- News Home
17 April 2014 12:48 pm ,
Vol. 344 ,
Officials last week revealed that the U.S. contribution to ITER could cost $3.9 billion by 2034—roughly four times the...
An experimental hepatitis B drug that looked safe in animal trials tragically killed five of 15 patients in 1993. Now,...
Using the two high-quality genomes that exist for Neandertals and Denisovans, researchers find clues to gene activity...
A new report from the Intergovernmental Panel on Climate Change (IPCC) concludes that humanity has done little to slow...
Astronomers have discovered an Earth-sized planet in the habitable zone of a red dwarf—a star cooler than the sun—500...
Three years ago, Jennifer Francis of Rutgers University proposed that a warming Arctic was altering the behavior of the...
- 17 April 2014 12:48 pm , Vol. 344 , #6181
- About Us
Novartis's Japan Unit Faces Criminal Probe for Hypertension Drug Marketing
19 February 2014 10:45 am
TOKYO—Japan's Ministry of Health, Labour and Welfare today asked public prosecutors to investigate a possible criminal violation of drug marketing laws by the Japanese subsidiary of the giant Swiss pharmaceutical firm Novartis. The ministry says the company may have exaggerated the benefits of its hypertension drug valsartan.
Last July, Novartis Pharma admitted that a former employee created a conflict of interest by participating in clinical studies of valsartan, sold under the trade name Diovan, conducted by five Japanese medical schools while concealing his affiliation with the company. Several of the studies were retracted after investigations by the medical schools and the health ministry turned up data manipulation that skewed results. Novartis Pharma advertisements had pointed to the studies as showing that the use of Diovan reduced the risk of heart attack and stroke in hypertension patients better than alternative medications. According to Japanese press reports, potential fines could be just $20,000, but there is a small chance that executives could face jail sentences.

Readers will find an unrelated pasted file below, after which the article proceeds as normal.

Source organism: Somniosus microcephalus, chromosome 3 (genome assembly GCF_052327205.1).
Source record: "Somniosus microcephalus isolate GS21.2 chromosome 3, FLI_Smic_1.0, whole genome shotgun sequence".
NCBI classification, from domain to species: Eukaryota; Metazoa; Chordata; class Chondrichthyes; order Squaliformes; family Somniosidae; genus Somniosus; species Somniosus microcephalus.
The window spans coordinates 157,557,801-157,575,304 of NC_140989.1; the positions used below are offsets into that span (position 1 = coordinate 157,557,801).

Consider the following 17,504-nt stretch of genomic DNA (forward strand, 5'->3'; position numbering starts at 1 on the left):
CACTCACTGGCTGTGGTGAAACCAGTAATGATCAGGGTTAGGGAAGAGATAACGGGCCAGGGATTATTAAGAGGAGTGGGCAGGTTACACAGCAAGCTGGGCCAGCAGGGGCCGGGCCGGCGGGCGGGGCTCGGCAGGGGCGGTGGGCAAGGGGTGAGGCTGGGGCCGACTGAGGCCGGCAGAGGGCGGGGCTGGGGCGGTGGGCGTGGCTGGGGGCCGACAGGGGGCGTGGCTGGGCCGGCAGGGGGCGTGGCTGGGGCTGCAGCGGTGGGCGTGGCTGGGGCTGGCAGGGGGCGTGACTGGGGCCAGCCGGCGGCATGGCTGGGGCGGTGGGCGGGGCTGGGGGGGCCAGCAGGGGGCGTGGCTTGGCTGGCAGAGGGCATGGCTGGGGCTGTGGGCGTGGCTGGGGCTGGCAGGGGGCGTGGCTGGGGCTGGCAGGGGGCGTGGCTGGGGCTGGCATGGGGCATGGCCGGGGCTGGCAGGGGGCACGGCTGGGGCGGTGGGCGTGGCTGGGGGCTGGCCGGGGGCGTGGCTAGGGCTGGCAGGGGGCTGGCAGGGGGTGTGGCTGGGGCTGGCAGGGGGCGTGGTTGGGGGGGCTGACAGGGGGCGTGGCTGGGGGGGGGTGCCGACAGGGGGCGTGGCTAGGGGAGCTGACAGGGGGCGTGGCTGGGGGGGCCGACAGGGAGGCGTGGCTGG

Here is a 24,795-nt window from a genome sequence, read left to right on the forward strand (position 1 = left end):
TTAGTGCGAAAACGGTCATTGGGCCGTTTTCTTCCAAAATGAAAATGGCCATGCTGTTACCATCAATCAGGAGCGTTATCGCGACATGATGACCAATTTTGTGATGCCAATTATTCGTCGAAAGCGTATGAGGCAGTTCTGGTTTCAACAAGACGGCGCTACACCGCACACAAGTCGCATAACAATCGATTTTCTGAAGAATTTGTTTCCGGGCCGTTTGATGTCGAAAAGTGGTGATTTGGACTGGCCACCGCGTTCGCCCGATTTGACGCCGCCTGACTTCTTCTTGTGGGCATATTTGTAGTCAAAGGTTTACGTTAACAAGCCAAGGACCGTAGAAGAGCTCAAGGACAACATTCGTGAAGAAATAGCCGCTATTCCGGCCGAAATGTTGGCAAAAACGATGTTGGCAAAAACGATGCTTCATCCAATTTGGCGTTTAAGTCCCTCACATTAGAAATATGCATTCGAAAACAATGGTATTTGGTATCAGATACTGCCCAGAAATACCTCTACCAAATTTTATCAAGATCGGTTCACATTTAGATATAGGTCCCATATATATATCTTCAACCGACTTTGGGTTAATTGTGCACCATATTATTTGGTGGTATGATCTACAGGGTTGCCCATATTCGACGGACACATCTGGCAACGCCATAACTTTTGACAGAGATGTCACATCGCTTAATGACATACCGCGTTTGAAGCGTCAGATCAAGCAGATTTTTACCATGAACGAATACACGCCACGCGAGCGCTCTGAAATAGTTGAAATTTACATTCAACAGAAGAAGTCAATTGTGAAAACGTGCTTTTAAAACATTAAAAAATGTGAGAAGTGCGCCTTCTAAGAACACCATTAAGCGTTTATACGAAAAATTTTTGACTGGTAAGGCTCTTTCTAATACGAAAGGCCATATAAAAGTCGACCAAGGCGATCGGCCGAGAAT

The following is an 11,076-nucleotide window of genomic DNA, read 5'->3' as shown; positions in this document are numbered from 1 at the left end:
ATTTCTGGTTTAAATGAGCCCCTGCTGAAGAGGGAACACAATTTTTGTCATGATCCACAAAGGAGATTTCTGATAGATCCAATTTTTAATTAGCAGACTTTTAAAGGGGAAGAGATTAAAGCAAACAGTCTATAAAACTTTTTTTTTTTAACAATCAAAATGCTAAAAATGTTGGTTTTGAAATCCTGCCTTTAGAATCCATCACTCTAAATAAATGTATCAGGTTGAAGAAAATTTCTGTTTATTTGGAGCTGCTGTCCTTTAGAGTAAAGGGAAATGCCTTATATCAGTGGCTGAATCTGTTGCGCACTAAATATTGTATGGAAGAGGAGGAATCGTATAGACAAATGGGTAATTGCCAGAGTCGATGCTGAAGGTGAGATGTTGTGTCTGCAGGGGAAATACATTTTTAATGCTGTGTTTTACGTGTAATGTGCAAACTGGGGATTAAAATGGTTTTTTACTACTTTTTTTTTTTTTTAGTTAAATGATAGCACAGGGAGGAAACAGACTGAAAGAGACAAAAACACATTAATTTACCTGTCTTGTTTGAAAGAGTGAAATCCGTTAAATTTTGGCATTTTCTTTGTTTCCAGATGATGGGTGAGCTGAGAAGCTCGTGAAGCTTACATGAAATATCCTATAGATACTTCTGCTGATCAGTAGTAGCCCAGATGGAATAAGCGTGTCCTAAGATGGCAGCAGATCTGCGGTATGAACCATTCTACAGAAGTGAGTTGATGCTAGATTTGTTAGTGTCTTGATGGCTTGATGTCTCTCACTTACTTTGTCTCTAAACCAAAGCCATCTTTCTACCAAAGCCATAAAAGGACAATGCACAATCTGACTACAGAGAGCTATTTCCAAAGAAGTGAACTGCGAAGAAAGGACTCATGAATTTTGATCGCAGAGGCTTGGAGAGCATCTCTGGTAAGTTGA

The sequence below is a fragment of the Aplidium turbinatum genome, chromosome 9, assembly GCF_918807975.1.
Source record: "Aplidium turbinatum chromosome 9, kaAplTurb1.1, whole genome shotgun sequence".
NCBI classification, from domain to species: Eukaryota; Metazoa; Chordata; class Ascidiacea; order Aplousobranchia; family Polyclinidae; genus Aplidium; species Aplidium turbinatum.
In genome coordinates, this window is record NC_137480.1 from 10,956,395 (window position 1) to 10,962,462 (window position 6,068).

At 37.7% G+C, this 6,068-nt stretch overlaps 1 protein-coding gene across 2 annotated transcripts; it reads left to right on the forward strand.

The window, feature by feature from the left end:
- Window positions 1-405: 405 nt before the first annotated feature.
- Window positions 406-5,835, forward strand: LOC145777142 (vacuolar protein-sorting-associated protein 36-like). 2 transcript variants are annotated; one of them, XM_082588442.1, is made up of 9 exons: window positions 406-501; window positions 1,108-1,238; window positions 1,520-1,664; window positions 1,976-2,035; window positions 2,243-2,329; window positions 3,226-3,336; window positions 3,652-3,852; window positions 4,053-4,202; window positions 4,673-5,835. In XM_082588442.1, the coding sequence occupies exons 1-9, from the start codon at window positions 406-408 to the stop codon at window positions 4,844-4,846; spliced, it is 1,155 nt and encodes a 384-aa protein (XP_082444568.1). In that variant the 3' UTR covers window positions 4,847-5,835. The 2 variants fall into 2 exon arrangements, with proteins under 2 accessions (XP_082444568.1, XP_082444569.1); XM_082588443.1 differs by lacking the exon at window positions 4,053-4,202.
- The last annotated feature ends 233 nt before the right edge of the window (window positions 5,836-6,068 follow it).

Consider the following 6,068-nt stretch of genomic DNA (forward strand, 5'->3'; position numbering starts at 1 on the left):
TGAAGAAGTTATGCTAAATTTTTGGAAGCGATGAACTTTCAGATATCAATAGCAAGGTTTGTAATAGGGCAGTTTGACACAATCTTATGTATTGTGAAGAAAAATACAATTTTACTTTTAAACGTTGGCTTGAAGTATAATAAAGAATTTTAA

Also today, Novartis Japan posted a statement in Japanese on its website acknowledging the investigation and apologizing "to patients, their families, health care workers and citizens for causing great worry and trouble." As in previous statements, Novartis pledged to fully cooperate with authorities but did not admit any wrongdoing.